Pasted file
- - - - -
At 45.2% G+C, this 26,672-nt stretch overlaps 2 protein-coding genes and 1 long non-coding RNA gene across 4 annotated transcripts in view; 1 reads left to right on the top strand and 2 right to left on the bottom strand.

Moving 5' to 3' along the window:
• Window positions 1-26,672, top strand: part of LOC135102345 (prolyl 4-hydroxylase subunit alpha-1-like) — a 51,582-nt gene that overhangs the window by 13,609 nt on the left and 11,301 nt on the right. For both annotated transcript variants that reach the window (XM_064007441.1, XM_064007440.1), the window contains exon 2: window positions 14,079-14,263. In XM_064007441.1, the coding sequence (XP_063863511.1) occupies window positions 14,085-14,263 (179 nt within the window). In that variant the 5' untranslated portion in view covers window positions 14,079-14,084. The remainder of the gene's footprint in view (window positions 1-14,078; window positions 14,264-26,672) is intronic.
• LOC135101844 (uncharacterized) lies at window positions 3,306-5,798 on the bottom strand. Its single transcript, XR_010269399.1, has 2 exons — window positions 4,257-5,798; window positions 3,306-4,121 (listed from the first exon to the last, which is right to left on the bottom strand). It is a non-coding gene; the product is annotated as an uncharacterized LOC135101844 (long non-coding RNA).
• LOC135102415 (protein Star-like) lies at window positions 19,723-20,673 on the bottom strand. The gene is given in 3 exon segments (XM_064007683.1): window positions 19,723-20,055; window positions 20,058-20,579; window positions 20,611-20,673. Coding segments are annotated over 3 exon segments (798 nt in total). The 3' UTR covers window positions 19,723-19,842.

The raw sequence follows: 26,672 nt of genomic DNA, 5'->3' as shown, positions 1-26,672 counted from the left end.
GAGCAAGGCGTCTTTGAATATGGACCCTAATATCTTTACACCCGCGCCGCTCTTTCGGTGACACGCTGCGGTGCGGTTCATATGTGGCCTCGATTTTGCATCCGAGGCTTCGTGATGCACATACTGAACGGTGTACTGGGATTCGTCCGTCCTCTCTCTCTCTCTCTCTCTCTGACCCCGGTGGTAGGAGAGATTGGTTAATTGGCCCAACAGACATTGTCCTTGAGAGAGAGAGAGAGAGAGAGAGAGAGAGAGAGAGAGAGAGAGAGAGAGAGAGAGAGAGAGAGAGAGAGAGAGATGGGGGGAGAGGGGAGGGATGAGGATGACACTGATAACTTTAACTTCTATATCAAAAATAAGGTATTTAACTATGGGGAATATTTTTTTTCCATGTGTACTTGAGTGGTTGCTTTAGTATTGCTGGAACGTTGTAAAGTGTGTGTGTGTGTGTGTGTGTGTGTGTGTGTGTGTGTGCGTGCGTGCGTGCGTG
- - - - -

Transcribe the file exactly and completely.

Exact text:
At 45.2% G+C, this 26,672-nt stretch overlaps 2 protein-coding genes and 1 long non-coding RNA gene across 4 annotated transcripts in view; 1 reads left to right on the top strand and 2 right to left on the bottom strand.

Moving 5' to 3' along the window:
• Window positions 1-26,672, top strand: part of LOC135102345 (prolyl 4-hydroxylase subunit alpha-1-like) — a 51,582-nt gene that overhangs the window by 13,609 nt on the left and 11,301 nt on the right. For both annotated transcript variants that reach the window (XM_064007441.1, XM_064007440.1), the window contains exon 2: window positions 14,079-14,263. In XM_064007441.1, the coding sequence (XP_063863511.1) occupies window positions 14,085-14,263 (179 nt within the window). In that variant the 5' untranslated portion in view covers window positions 14,079-14,084. The remainder of the gene's footprint in view (window positions 1-14,078; window positions 14,264-26,672) is intronic.
• LOC135101844 (uncharacterized) lies at window positions 3,306-5,798 on the bottom strand. Its single transcript, XR_010269399.1, has 2 exons — window positions 4,257-5,798; window positions 3,306-4,121 (listed from the first exon to the last, which is right to left on the bottom strand). It is a non-coding gene; the product is annotated as an uncharacterized LOC135101844 (long non-coding RNA).
• LOC135102415 (protein Star-like) lies at window positions 19,723-20,673 on the bottom strand. The gene is given in 3 exon segments (XM_064007683.1): window positions 19,723-20,055; window positions 20,058-20,579; window positions 20,611-20,673. Coding segments are annotated over 3 exon segments (798 nt in total). The 3' UTR covers window positions 19,723-19,842.

The raw sequence follows: 26,672 nt of genomic DNA, 5'->3' as shown, positions 1-26,672 counted from the left end.
GAGCAAGGCGTCTTTGAATATGGACCCTAATATCTTTACACCCGCGCCGCTCTTTCGGTGACACGCTGCGGTGCGGTTCATATGTGGCCTCGATTTTGCATCCGAGGCTTCGTGATGCACATACTGAACGGTGTACTGGGATTCGTCCGTCCTCTCTCTCTCTCTCTCTCTCTGACCCCGGTGGTAGGAGAGATTGGTTAATTGGCCCAACAGACATTGTCCTTGAGAGAGAGAGAGAGAGAGAGAGAGAGAGAGAGAGAGAGAGAGAGAGAGAGAGAGAGAGAGAGAGAGAGAGAGATGGGGGGAGAGGGGAGGGATGAGGATGACACTGATAACTTTAACTTCTATATCAAAAATAAGGTATTTAACTATGGGGAATATTTTTTTTCCATGTGTACTTGAGTGGTTGCTTTAGTATTGCTGGAACGTTGTAAAGTGTGTGTGTGTGTGTGTGTGTGTGTGTGTGTGTGTGTGCGTGCGTGCGTGCGTG